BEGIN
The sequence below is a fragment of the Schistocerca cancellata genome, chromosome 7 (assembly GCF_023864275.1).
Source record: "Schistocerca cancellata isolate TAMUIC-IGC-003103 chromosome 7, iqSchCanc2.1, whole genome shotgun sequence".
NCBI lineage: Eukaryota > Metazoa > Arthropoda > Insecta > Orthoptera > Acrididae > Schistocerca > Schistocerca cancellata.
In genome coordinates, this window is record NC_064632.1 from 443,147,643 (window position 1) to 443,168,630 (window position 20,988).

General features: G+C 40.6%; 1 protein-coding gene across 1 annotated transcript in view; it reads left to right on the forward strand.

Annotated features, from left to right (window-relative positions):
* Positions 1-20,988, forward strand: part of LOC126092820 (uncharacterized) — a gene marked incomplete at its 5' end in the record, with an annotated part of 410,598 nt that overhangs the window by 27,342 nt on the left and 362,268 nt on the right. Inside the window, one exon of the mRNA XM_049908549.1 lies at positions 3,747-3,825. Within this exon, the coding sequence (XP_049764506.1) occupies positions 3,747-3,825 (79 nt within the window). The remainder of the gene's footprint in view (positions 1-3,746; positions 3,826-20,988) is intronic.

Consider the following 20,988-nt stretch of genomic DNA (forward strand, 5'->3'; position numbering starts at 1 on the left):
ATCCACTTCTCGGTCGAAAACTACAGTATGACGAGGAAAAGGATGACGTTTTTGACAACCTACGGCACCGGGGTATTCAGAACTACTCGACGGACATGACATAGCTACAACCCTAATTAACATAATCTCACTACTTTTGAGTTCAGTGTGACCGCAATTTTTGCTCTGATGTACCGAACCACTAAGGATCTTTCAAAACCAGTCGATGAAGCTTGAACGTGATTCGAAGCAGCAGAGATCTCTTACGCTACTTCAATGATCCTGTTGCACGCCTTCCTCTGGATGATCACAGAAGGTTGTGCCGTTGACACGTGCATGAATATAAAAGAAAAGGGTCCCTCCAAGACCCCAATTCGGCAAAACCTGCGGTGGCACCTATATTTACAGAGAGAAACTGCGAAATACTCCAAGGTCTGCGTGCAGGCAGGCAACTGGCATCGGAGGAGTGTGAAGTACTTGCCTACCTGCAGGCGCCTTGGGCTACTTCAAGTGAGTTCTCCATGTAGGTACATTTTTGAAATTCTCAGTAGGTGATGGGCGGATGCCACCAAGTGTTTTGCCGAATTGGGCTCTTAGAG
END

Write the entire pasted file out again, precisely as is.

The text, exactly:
The sequence below is a fragment of the Schistocerca cancellata genome, chromosome 7 (assembly GCF_023864275.1).
Source record: "Schistocerca cancellata isolate TAMUIC-IGC-003103 chromosome 7, iqSchCanc2.1, whole genome shotgun sequence".
NCBI lineage: Eukaryota > Metazoa > Arthropoda > Insecta > Orthoptera > Acrididae > Schistocerca > Schistocerca cancellata.
In genome coordinates, this window is record NC_064632.1 from 443,147,643 (window position 1) to 443,168,630 (window position 20,988).

General features: G+C 40.6%; 1 protein-coding gene across 1 annotated transcript in view; it reads left to right on the forward strand.

Annotated features, from left to right (window-relative positions):
* Positions 1-20,988, forward strand: part of LOC126092820 (uncharacterized) — a gene marked incomplete at its 5' end in the record, with an annotated part of 410,598 nt that overhangs the window by 27,342 nt on the left and 362,268 nt on the right. Inside the window, one exon of the mRNA XM_049908549.1 lies at positions 3,747-3,825. Within this exon, the coding sequence (XP_049764506.1) occupies positions 3,747-3,825 (79 nt within the window). The remainder of the gene's footprint in view (positions 1-3,746; positions 3,826-20,988) is intronic.

Consider the following 20,988-nt stretch of genomic DNA (forward strand, 5'->3'; position numbering starts at 1 on the left):
ATCCACTTCTCGGTCGAAAACTACAGTATGACGAGGAAAAGGATGACGTTTTTGACAACCTACGGCACCGGGGTATTCAGAACTACTCGACGGACATGACATAGCTACAACCCTAATTAACATAATCTCACTACTTTTGAGTTCAGTGTGACCGCAATTTTTGCTCTGATGTACCGAACCACTAAGGATCTTTCAAAACCAGTCGATGAAGCTTGAACGTGATTCGAAGCAGCAGAGATCTCTTACGCTACTTCAATGATCCTGTTGCACGCCTTCCTCTGGATGATCACAGAAGGTTGTGCCGTTGACACGTGCATGAATATAAAAGAAAAGGGTCCCTCCAAGACCCCAATTCGGCAAAACCTGCGGTGGCACCTATATTTACAGAGAGAAACTGCGAAATACTCCAAGGTCTGCGTGCAGGCAGGCAACTGGCATCGGAGGAGTGTGAAGTACTTGCCTACCTGCAGGCGCCTTGGGCTACTTCAAGTGAGTTCTCCATGTAGGTACATTTTTGAAATTCTCAGTAGGTGATGGGCGGATGCCACCAAGTGTTTTGCCGAATTGGGCTCTTAGAG